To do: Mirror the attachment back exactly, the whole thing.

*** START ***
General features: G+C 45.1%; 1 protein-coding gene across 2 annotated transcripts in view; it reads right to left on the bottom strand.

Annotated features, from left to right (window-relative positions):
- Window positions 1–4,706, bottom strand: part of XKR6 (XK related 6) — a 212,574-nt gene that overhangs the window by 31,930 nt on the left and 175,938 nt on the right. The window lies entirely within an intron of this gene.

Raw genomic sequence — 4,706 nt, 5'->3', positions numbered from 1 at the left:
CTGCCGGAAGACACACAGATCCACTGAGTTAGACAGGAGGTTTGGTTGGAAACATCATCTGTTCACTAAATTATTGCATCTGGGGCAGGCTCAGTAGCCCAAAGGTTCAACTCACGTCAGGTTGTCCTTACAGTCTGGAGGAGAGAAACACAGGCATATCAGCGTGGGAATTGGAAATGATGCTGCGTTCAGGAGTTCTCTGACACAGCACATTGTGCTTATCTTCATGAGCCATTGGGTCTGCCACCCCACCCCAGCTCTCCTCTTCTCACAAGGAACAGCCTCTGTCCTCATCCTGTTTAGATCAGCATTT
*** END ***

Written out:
General features: G+C 45.1%; 1 protein-coding gene across 2 annotated transcripts in view; it reads right to left on the bottom strand.

Annotated features, from left to right (window-relative positions):
- Window positions 1–4,706, bottom strand: part of XKR6 (XK related 6) — a 212,574-nt gene that overhangs the window by 31,930 nt on the left and 175,938 nt on the right. The window lies entirely within an intron of this gene.

Raw genomic sequence — 4,706 nt, 5'->3', positions numbered from 1 at the left:
CTGCCGGAAGACACACAGATCCACTGAGTTAGACAGGAGGTTTGGTTGGAAACATCATCTGTTCACTAAATTATTGCATCTGGGGCAGGCTCAGTAGCCCAAAGGTTCAACTCACGTCAGGTTGTCCTTACAGTCTGGAGGAGAGAAACACAGGCATATCAGCGTGGGAATTGGAAATGATGCTGCGTTCAGGAGTTCTCTGACACAGCACATTGTGCTTATCTTCATGAGCCATTGGGTCTGCCACCCCACCCCAGCTCTCCTCTTCTCACAAGGAACAGCCTCTGTCCTCATCCTGTTTAGATCAGCATTT